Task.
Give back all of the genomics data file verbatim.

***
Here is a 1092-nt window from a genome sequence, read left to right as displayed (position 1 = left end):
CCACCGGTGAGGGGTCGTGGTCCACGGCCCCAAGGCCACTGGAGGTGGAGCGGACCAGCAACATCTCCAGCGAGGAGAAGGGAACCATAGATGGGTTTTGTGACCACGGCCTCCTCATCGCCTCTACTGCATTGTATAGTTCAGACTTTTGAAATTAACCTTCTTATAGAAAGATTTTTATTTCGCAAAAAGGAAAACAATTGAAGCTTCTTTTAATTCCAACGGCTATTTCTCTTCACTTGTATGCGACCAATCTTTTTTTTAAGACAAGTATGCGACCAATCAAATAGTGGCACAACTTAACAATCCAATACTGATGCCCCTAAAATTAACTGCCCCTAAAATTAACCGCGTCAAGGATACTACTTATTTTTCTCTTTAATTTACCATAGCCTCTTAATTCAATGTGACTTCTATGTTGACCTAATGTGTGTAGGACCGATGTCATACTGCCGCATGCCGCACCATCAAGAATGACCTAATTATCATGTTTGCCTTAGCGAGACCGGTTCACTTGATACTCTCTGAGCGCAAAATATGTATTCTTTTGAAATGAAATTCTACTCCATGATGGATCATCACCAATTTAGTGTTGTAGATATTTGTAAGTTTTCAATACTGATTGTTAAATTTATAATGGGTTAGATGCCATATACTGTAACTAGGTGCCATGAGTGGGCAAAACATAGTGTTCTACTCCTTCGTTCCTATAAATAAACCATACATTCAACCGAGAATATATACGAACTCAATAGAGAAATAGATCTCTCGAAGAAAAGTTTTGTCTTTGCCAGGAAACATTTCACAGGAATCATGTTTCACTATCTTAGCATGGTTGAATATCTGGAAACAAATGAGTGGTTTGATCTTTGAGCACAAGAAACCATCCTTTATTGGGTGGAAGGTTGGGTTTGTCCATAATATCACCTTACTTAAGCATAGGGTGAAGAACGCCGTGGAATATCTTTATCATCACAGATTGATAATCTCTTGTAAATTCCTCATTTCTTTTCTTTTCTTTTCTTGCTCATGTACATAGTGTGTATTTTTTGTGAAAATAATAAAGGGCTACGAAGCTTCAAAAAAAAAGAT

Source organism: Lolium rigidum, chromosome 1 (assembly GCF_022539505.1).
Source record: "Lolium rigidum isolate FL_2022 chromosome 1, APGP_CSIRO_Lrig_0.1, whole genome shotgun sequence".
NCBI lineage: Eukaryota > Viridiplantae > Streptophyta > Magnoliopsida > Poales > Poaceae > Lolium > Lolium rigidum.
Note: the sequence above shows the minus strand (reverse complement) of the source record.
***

Here is a 1092-nt window from a genome sequence, read left to right as displayed (position 1 = left end):
CCACCGGTGAGGGGTCGTGGTCCACGGCCCCAAGGCCACTGGAGGTGGAGCGGACCAGCAACATCTCCAGCGAGGAGAAGGGAACCATAGATGGGTTTTGTGACCACGGCCTCCTCATCGCCTCTACTGCATTGTATAGTTCAGACTTTTGAAATTAACCTTCTTATAGAAAGATTTTTATTTCGCAAAAAGGAAAACAATTGAAGCTTCTTTTAATTCCAACGGCTATTTCTCTTCACTTGTATGCGACCAATCTTTTTTTTAAGACAAGTATGCGACCAATCAAATAGTGGCACAACTTAACAATCCAATACTGATGCCCCTAAAATTAACTGCCCCTAAAATTAACCGCGTCAAGGATACTACTTATTTTTCTCTTTAATTTACCATAGCCTCTTAATTCAATGTGACTTCTATGTTGACCTAATGTGTGTAGGACCGATGTCATACTGCCGCATGCCGCACCATCAAGAATGACCTAATTATCATGTTTGCCTTAGCGAGACCGGTTCACTTGATACTCTCTGAGCGCAAAATATGTATTCTTTTGAAATGAAATTCTACTCCATGATGGATCATCACCAATTTAGTGTTGTAGATATTTGTAAGTTTTCAATACTGATTGTTAAATTTATAATGGGTTAGATGCCATATACTGTAACTAGGTGCCATGAGTGGGCAAAACATAGTGTTCTACTCCTTCGTTCCTATAAATAAACCATACATTCAACCGAGAATATATACGAACTCAATAGAGAAATAGATCTCTCGAAGAAAAGTTTTGTCTTTGCCAGGAAACATTTCACAGGAATCATGTTTCACTATCTTAGCATGGTTGAATATCTGGAAACAAATGAGTGGTTTGATCTTTGAGCACAAGAAACCATCCTTTATTGGGTGGAAGGTTGGGTTTGTCCATAATATCACCTTACTTAAGCATAGGGTGAAGAACGCCGTGGAATATCTTTATCATCACAGATTGATAATCTCTTGTAAATTCCTCATTTCTTTTCTTTTCTTTTCTTGCTCATGTACATAGTGTGTATTTTTTGTGAAAATAATAAAGGGCTACGAAGCTTCAAAAAAAAAGAT

Source organism: Lolium rigidum, chromosome 1 (assembly GCF_022539505.1).
Source record: "Lolium rigidum isolate FL_2022 chromosome 1, APGP_CSIRO_Lrig_0.1, whole genome shotgun sequence".
NCBI lineage: Eukaryota > Viridiplantae > Streptophyta > Magnoliopsida > Poales > Poaceae > Lolium > Lolium rigidum.
Note: the sequence above shows the minus strand (reverse complement) of the source record.